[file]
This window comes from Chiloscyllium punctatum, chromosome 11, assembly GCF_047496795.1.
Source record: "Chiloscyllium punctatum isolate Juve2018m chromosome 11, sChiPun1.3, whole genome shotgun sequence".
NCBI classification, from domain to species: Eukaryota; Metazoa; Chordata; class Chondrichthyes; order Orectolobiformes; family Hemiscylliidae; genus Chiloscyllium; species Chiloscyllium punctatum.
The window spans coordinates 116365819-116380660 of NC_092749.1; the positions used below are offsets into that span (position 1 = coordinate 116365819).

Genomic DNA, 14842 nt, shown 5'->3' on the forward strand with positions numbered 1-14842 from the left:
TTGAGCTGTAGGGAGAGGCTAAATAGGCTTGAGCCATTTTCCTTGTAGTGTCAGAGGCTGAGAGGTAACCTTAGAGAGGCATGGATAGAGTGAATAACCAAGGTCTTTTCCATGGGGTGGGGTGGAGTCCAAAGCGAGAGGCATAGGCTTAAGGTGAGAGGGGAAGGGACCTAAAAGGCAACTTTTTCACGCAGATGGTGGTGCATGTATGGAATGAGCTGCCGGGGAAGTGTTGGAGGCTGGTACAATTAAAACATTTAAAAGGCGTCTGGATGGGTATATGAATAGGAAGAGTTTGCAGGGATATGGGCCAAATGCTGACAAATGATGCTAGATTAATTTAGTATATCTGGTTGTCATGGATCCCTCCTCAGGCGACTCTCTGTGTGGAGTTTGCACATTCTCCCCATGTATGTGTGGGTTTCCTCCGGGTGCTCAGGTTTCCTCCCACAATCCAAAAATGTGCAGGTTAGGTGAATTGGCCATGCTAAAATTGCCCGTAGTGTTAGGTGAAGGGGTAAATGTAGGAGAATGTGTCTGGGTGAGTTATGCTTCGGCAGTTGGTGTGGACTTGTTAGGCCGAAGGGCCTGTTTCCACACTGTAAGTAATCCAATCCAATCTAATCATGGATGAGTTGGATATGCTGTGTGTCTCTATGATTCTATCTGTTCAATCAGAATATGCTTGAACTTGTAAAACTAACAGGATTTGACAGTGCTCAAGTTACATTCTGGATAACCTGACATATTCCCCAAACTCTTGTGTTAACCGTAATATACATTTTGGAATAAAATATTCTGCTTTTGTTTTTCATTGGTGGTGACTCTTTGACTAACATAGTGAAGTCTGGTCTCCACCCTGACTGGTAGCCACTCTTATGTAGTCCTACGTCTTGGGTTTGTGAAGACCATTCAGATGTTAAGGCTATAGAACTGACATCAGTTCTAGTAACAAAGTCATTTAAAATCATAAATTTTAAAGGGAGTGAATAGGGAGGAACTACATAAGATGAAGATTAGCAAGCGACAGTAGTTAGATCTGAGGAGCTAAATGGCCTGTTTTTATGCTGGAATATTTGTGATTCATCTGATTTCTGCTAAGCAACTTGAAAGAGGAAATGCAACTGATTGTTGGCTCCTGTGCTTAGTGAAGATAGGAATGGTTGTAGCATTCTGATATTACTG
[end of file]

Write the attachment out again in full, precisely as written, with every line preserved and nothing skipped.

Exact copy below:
This window comes from Chiloscyllium punctatum, chromosome 11, assembly GCF_047496795.1.
Source record: "Chiloscyllium punctatum isolate Juve2018m chromosome 11, sChiPun1.3, whole genome shotgun sequence".
NCBI classification, from domain to species: Eukaryota; Metazoa; Chordata; class Chondrichthyes; order Orectolobiformes; family Hemiscylliidae; genus Chiloscyllium; species Chiloscyllium punctatum.
The window spans coordinates 116365819-116380660 of NC_092749.1; the positions used below are offsets into that span (position 1 = coordinate 116365819).

Genomic DNA, 14842 nt, shown 5'->3' on the forward strand with positions numbered 1-14842 from the left:
TTGAGCTGTAGGGAGAGGCTAAATAGGCTTGAGCCATTTTCCTTGTAGTGTCAGAGGCTGAGAGGTAACCTTAGAGAGGCATGGATAGAGTGAATAACCAAGGTCTTTTCCATGGGGTGGGGTGGAGTCCAAAGCGAGAGGCATAGGCTTAAGGTGAGAGGGGAAGGGACCTAAAAGGCAACTTTTTCACGCAGATGGTGGTGCATGTATGGAATGAGCTGCCGGGGAAGTGTTGGAGGCTGGTACAATTAAAACATTTAAAAGGCGTCTGGATGGGTATATGAATAGGAAGAGTTTGCAGGGATATGGGCCAAATGCTGACAAATGATGCTAGATTAATTTAGTATATCTGGTTGTCATGGATCCCTCCTCAGGCGACTCTCTGTGTGGAGTTTGCACATTCTCCCCATGTATGTGTGGGTTTCCTCCGGGTGCTCAGGTTTCCTCCCACAATCCAAAAATGTGCAGGTTAGGTGAATTGGCCATGCTAAAATTGCCCGTAGTGTTAGGTGAAGGGGTAAATGTAGGAGAATGTGTCTGGGTGAGTTATGCTTCGGCAGTTGGTGTGGACTTGTTAGGCCGAAGGGCCTGTTTCCACACTGTAAGTAATCCAATCCAATCTAATCATGGATGAGTTGGATATGCTGTGTGTCTCTATGATTCTATCTGTTCAATCAGAATATGCTTGAACTTGTAAAACTAACAGGATTTGACAGTGCTCAAGTTACATTCTGGATAACCTGACATATTCCCCAAACTCTTGTGTTAACCGTAATATACATTTTGGAATAAAATATTCTGCTTTTGTTTTTCATTGGTGGTGACTCTTTGACTAACATAGTGAAGTCTGGTCTCCACCCTGACTGGTAGCCACTCTTATGTAGTCCTACGTCTTGGGTTTGTGAAGACCATTCAGATGTTAAGGCTATAGAACTGACATCAGTTCTAGTAACAAAGTCATTTAAAATCATAAATTTTAAAGGGAGTGAATAGGGAGGAACTACATAAGATGAAGATTAGCAAGCGACAGTAGTTAGATCTGAGGAGCTAAATGGCCTGTTTTTATGCTGGAATATTTGTGATTCATCTGATTTCTGCTAAGCAACTTGAAAGAGGAAATGCAACTGATTGTTGGCTCCTGTGCTTAGTGAAGATAGGAATGGTTGTAGCATTCTGATATTACTG